Academic journal article The Beethoven Journal

Beethoven's Last Two Folksong Settings and Their Origins: Austrian Folksongs with Their Melodies (1819)

Academic journal article The Beethoven Journal

Beethoven's Last Two Folksong Settings and Their Origins: Austrian Folksongs with Their Melodies (1819)

Article excerpt

The Ira F. Brilliant Center for Beethoven Studies has recently acquired a volume of Austrian folksongs published in 1819. Its connection with Beethoven is that this publication provided the source for two of his folksong settings - "Der Knabe auf dem Berge" ("The Boy on the Mountain") and "Das liebe Kätzchen" ("The Dear Kitten") ; but it is an important collection in its own right too, and a useful acquisition that will benefit anyone wanting to know more about Beethoven's musical environment. Entitled Oesterreichische Volkslieder mit ihren Singeweisen [Austrian Folksongs with Their Melodies], it was edited by Franz Ziska and Julius Max Schottky and published in Pesdi (Budapest) in 1819 by Hardeben's Veriag. An enlarged edition appeared in 1844, issued by the same publisher and edited just by Ziska, though by this time he was using the German spelling of his name, Tschischka (twice as many letters!). The original 1819 edition was reissued in facsimile in 1969-70 with an introductory note by Leopold Schmidt,1 which gives some indication of its importance, but this facsimile edition has been acquired by only a few libraries in the United States or Britain. The original 1819 edition can be found in even fewer - only about a dozen American ones, according to the online union catalogue Woridcat,2 with the nearest copy to the Beethoven Center in San José being one in Los Angeles. In the United Kingdom only four copies could be traced through the online catalogue Copac,3 which covers major British academic libraries (including the British Library) and is roughly the British equivalent ofWoridcat. Further copies must exist in Austria and other countries, but even so, the Beethoven Center copy must be described as a rarity.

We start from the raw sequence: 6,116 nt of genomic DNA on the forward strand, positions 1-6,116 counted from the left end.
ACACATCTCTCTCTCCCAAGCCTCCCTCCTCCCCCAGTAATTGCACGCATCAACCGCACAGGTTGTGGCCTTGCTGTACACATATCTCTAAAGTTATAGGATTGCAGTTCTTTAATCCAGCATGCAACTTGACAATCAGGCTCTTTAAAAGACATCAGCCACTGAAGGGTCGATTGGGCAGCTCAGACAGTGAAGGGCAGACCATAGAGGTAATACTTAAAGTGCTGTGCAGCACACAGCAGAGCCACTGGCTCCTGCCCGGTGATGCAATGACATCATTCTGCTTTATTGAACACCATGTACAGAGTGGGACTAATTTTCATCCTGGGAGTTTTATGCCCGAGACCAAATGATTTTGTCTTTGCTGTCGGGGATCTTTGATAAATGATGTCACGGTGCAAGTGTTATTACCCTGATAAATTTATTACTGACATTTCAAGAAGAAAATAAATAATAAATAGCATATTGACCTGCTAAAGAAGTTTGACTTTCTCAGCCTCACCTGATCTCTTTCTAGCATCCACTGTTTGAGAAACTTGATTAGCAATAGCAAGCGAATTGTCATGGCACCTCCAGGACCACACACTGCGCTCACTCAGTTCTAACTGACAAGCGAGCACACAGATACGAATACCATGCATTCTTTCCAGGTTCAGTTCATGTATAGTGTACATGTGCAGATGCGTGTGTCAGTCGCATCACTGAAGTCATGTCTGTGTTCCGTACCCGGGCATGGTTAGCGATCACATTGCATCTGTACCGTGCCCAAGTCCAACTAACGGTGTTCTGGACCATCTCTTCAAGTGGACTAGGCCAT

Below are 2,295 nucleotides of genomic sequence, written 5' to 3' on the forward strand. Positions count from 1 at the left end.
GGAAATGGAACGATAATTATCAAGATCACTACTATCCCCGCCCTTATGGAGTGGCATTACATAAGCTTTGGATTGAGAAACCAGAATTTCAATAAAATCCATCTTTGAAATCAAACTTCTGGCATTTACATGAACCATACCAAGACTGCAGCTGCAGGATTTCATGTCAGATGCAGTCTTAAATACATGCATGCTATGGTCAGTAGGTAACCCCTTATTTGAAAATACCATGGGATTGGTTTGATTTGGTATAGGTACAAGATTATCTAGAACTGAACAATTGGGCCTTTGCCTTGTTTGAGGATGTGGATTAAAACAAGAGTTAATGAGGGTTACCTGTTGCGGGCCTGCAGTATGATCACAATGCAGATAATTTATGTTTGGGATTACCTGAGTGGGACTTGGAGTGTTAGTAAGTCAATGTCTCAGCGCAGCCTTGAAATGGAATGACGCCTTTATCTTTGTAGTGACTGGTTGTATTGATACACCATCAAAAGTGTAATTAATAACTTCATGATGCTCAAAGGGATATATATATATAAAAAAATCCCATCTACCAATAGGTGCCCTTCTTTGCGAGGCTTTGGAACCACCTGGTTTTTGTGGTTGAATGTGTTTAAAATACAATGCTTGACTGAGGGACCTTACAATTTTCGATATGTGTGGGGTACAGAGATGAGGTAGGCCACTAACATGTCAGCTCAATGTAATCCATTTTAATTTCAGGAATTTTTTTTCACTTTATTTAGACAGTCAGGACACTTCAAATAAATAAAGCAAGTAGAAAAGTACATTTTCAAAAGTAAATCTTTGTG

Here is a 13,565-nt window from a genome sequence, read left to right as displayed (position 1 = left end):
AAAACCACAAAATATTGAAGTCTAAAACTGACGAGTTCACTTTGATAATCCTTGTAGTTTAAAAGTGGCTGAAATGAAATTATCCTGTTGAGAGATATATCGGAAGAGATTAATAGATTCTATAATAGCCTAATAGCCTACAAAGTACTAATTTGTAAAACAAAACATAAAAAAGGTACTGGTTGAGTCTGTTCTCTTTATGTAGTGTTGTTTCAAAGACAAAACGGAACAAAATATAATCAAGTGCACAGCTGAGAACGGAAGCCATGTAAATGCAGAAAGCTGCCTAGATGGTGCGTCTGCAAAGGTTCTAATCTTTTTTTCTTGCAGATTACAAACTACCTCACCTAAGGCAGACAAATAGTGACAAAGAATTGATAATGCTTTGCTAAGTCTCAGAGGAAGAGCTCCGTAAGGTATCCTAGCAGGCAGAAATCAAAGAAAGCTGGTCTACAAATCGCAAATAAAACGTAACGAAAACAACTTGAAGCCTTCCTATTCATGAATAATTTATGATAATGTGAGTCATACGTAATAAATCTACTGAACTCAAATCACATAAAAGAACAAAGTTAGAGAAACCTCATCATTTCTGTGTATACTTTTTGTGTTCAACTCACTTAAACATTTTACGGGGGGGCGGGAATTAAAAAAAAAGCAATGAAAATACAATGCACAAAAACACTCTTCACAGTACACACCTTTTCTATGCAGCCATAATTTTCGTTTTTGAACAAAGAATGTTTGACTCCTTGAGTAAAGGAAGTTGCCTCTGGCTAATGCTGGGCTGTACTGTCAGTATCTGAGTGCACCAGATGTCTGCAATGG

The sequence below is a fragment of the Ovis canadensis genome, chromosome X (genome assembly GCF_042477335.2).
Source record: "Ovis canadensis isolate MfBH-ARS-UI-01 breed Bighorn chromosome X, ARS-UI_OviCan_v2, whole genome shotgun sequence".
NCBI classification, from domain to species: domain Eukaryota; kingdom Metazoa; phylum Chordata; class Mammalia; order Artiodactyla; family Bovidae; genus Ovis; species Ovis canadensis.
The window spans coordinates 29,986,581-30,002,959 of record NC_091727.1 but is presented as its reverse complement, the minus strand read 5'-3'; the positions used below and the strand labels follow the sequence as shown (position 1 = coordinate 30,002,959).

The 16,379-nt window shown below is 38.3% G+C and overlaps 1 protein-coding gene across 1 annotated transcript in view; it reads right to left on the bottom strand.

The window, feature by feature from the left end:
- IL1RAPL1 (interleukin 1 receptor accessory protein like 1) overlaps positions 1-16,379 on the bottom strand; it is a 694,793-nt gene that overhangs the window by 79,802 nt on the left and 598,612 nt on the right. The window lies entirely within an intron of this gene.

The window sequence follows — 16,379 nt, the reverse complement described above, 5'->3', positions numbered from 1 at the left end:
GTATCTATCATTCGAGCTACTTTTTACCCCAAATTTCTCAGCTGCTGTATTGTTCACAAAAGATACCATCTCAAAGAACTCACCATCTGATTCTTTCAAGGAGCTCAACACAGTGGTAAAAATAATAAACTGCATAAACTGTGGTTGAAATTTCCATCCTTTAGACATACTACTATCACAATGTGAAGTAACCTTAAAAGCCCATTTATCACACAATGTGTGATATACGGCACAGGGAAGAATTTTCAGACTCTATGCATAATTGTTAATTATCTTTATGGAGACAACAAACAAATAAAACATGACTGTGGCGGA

As Ziska and Schottky explain in the original edition in an extended preface dated May 1818, they had initially collected the songs in a search and investigation lasting some eighteen months. During that time they scoured the area within a semicircular range of hills around Vienna in villages such as Brühl, Breitenfurt, and Kaltenleitgeben (now Kaltenleutgeben), transcribing both words and music. This practice of travelling around collecting folksongs from the local peasants and villagers is more often associated today with later figures such as Bartok and Kodály in Hungary and Cecil Sharp and Vaughan Williams in England, but its origins go back to eighteenthcentury Britain - especially Scodand. In these early collections, often just the words were transcribed, but sometimes the tunes were included as well, usually with some simple keyboard accompaniment. The efforts of British collectors such as Thomas Percy (Reliques of Ancient English Poetry) and Allan Ramsay (The Tea-Table Miscellany) gradually infiltrated Germany, where Johann Gottfried Herder responded enthusiastically with his own collection of Volkslieder in 1778-79 ; indeed it was Herder who actually coined the term Volkslied 'or folksong. Thus the collection by Ziska and Schottky formed a natural continuation of this type of work, and it is particularly important for being apparently the earliest printed collection of Austrian folksongs to include the melodies.

The editors do not indicate their individual contributions, but both seem to have been very active in travelling around collecting the songs. Schottky probably did most of the text editing and linguistic commentary, since he was evidently an expert in this field, describing himself as a member of the Beriiner Gesellschaft für Deutsche Sprache (Berlin Society for the German Language), and writing some concluding remarks dated March 26, 1819 (pp. 282-84) that attempt to position the volume among contributions to the history of the German language.4 Schottky also indicates here that plans were in place for a second volume, which would cover a wider region and give more details such as the precise location where each song was discovered.

Altogether 196 songs, with sixty-eight melodies (not sixty-seven as printed on the front cover), are included in the collection. …

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